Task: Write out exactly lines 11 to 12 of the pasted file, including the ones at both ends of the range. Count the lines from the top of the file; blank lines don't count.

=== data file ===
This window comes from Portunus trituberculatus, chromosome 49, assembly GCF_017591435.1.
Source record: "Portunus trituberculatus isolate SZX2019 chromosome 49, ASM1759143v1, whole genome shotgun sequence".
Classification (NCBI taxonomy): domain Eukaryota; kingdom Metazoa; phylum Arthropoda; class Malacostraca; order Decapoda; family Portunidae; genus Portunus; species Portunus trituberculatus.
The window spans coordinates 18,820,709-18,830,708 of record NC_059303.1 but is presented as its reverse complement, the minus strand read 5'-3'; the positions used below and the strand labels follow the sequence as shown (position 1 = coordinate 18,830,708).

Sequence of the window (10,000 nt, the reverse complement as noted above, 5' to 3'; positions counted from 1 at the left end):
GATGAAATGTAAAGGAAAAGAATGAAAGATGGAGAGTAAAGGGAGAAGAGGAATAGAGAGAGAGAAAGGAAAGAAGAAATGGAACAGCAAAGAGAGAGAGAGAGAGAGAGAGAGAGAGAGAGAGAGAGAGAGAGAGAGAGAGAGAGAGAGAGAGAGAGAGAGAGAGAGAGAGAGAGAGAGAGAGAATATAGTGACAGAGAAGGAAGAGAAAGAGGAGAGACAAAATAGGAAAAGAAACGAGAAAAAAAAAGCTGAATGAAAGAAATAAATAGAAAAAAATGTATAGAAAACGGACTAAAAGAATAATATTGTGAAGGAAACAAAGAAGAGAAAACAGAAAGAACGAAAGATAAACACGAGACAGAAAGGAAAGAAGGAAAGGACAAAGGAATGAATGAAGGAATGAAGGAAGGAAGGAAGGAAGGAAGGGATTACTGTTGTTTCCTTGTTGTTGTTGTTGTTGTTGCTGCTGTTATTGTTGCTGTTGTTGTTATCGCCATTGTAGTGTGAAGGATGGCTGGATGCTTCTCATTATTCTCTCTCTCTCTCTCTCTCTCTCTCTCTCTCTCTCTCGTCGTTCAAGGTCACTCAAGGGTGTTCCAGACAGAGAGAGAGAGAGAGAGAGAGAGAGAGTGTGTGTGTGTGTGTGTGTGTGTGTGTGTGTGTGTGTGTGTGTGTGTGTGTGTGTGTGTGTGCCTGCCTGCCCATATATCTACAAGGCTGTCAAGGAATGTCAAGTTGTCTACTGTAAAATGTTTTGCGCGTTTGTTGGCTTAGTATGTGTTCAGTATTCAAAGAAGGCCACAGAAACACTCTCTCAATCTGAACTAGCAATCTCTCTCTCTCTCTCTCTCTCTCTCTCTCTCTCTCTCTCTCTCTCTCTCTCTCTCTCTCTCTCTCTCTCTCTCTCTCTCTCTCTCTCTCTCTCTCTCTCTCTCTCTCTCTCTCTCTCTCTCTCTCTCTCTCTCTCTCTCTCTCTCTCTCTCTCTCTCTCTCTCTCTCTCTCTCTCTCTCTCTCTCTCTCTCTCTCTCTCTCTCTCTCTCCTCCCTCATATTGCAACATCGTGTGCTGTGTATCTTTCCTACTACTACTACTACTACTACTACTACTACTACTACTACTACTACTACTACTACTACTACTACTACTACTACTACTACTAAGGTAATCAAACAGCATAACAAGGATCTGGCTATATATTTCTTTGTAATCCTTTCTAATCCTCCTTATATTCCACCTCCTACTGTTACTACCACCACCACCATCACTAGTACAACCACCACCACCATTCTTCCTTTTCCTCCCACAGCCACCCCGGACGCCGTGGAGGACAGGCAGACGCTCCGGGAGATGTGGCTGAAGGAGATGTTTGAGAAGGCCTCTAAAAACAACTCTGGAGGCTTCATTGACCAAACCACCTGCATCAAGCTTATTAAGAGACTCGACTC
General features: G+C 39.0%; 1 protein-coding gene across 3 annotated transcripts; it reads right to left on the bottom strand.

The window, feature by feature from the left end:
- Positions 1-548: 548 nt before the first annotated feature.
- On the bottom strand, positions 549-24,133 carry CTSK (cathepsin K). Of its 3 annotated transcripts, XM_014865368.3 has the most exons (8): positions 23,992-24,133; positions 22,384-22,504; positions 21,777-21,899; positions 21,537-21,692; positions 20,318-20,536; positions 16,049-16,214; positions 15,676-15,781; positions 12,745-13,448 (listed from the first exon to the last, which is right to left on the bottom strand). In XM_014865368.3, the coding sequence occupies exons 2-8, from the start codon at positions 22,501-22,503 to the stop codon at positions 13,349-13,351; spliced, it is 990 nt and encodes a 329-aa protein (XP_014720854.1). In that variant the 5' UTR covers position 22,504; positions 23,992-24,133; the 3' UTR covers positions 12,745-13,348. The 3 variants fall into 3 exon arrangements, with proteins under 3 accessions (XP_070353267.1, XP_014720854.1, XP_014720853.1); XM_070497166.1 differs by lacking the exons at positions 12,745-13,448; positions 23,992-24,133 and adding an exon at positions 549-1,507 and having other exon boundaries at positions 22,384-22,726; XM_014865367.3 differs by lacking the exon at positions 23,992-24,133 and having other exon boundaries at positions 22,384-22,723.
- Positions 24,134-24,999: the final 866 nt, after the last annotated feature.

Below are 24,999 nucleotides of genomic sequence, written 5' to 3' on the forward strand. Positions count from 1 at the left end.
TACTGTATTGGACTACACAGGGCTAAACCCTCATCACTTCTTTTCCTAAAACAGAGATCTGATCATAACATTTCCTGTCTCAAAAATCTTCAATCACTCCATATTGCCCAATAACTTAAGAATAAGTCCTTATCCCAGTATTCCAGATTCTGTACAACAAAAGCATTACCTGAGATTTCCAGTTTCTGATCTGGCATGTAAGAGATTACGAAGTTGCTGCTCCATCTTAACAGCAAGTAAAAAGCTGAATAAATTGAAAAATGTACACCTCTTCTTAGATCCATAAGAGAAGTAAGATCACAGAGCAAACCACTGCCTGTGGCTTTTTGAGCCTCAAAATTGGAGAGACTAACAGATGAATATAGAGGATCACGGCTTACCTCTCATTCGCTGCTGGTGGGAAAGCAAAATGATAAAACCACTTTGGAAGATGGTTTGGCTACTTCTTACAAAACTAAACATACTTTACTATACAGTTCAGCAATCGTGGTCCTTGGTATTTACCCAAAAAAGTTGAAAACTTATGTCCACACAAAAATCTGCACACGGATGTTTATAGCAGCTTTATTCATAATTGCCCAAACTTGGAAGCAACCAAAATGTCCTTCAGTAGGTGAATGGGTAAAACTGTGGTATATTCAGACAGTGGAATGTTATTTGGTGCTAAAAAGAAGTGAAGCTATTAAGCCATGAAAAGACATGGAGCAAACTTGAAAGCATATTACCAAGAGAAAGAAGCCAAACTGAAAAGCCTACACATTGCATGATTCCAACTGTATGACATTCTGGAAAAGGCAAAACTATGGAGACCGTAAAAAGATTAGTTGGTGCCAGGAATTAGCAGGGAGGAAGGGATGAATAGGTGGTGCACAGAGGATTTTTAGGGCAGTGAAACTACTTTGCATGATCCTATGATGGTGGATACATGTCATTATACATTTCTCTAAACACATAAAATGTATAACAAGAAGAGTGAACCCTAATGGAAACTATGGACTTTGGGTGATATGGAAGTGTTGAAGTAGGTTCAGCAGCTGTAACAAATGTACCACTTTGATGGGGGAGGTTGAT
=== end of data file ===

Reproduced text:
- Positions 24,134-24,999: the final 866 nt, after the last annotated feature.

Below are 24,999 nucleotides of genomic sequence, written 5' to 3' on the forward strand. Positions count from 1 at the left end.